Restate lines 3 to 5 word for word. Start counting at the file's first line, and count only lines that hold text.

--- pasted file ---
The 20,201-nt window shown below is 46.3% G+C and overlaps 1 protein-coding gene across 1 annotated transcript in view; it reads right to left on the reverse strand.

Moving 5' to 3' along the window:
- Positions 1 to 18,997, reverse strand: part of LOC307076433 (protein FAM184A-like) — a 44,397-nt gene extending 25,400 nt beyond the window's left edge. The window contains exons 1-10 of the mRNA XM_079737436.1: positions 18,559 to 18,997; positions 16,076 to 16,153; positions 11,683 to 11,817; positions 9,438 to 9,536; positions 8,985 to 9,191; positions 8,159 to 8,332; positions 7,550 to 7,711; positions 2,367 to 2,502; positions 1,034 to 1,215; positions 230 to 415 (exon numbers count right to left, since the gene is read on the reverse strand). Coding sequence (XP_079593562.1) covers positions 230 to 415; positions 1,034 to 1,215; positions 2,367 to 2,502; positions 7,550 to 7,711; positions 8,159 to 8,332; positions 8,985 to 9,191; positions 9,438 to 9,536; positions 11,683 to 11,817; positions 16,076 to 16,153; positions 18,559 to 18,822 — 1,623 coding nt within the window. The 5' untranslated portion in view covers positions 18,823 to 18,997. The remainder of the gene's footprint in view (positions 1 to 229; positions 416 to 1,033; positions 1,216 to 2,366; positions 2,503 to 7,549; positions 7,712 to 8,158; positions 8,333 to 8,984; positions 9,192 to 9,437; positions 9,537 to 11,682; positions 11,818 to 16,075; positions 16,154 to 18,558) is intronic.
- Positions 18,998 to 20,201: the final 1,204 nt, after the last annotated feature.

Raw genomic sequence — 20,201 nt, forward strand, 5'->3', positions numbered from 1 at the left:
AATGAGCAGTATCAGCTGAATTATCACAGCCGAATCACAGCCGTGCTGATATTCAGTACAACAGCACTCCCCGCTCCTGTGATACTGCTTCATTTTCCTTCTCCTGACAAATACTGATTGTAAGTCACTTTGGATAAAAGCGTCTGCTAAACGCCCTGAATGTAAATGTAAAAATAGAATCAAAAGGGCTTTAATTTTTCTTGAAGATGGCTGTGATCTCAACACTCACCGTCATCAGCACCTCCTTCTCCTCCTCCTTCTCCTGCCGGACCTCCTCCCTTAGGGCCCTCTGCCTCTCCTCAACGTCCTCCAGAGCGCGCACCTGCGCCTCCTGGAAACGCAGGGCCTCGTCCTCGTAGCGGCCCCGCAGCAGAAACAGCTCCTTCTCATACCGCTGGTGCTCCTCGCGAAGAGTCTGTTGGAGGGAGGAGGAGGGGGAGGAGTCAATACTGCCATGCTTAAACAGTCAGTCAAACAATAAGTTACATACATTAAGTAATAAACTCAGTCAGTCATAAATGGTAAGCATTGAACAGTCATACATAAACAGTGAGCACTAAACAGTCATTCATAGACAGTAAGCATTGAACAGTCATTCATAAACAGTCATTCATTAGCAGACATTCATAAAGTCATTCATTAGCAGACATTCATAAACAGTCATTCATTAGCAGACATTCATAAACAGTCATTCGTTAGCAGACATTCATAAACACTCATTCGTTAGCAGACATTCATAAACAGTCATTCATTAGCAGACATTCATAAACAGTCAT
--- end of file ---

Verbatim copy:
- Positions 1 to 18,997, reverse strand: part of LOC307076433 (protein FAM184A-like) — a 44,397-nt gene extending 25,400 nt beyond the window's left edge. The window contains exons 1-10 of the mRNA XM_079737436.1: positions 18,559 to 18,997; positions 16,076 to 16,153; positions 11,683 to 11,817; positions 9,438 to 9,536; positions 8,985 to 9,191; positions 8,159 to 8,332; positions 7,550 to 7,711; positions 2,367 to 2,502; positions 1,034 to 1,215; positions 230 to 415 (exon numbers count right to left, since the gene is read on the reverse strand). Coding sequence (XP_079593562.1) covers positions 230 to 415; positions 1,034 to 1,215; positions 2,367 to 2,502; positions 7,550 to 7,711; positions 8,159 to 8,332; positions 8,985 to 9,191; positions 9,438 to 9,536; positions 11,683 to 11,817; positions 16,076 to 16,153; positions 18,559 to 18,822 — 1,623 coding nt within the window. The 5' untranslated portion in view covers positions 18,823 to 18,997. The remainder of the gene's footprint in view (positions 1 to 229; positions 416 to 1,033; positions 1,216 to 2,366; positions 2,503 to 7,549; positions 7,712 to 8,158; positions 8,333 to 8,984; positions 9,192 to 9,437; positions 9,537 to 11,682; positions 11,818 to 16,075; positions 16,154 to 18,558) is intronic.
- Positions 18,998 to 20,201: the final 1,204 nt, after the last annotated feature.

Raw genomic sequence — 20,201 nt, forward strand, 5'->3', positions numbered from 1 at the left: